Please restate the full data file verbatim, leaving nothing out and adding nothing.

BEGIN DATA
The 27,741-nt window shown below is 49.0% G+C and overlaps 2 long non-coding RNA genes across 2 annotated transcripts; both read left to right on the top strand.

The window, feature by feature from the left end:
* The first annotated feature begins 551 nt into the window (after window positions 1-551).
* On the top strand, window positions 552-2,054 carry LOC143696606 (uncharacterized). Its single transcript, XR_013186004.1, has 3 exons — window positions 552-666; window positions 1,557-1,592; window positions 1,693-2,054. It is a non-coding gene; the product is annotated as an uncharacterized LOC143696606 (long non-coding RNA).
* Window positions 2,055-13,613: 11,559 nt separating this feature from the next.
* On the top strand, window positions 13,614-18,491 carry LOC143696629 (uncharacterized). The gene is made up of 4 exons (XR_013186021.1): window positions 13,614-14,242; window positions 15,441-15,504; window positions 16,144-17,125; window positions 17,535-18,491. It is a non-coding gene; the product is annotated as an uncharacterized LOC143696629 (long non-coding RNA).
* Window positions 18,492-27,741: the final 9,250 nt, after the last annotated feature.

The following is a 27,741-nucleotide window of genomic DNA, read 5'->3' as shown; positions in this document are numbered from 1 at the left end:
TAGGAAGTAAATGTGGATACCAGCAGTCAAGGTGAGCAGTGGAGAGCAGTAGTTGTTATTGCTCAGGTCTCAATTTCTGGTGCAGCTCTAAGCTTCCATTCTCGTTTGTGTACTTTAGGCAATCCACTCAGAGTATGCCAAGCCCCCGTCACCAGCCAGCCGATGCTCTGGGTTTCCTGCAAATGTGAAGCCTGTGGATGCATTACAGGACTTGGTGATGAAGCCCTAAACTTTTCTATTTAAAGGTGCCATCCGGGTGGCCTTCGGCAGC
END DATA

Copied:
The 27,741-nt window shown below is 49.0% G+C and overlaps 2 long non-coding RNA genes across 2 annotated transcripts; both read left to right on the top strand.

The window, feature by feature from the left end:
* The first annotated feature begins 551 nt into the window (after window positions 1-551).
* On the top strand, window positions 552-2,054 carry LOC143696606 (uncharacterized). Its single transcript, XR_013186004.1, has 3 exons — window positions 552-666; window positions 1,557-1,592; window positions 1,693-2,054. It is a non-coding gene; the product is annotated as an uncharacterized LOC143696606 (long non-coding RNA).
* Window positions 2,055-13,613: 11,559 nt separating this feature from the next.
* On the top strand, window positions 13,614-18,491 carry LOC143696629 (uncharacterized). The gene is made up of 4 exons (XR_013186021.1): window positions 13,614-14,242; window positions 15,441-15,504; window positions 16,144-17,125; window positions 17,535-18,491. It is a non-coding gene; the product is annotated as an uncharacterized LOC143696629 (long non-coding RNA).
* Window positions 18,492-27,741: the final 9,250 nt, after the last annotated feature.

The following is a 27,741-nucleotide window of genomic DNA, read 5'->3' as shown; positions in this document are numbered from 1 at the left end:
TAGGAAGTAAATGTGGATACCAGCAGTCAAGGTGAGCAGTGGAGAGCAGTAGTTGTTATTGCTCAGGTCTCAATTTCTGGTGCAGCTCTAAGCTTCCATTCTCGTTTGTGTACTTTAGGCAATCCACTCAGAGTATGCCAAGCCCCCGTCACCAGCCAGCCGATGCTCTGGGTTTCCTGCAAATGTGAAGCCTGTGGATGCATTACAGGACTTGGTGATGAAGCCCTAAACTTTTCTATTTAAAGGTGCCATCCGGGTGGCCTTCGGCAGC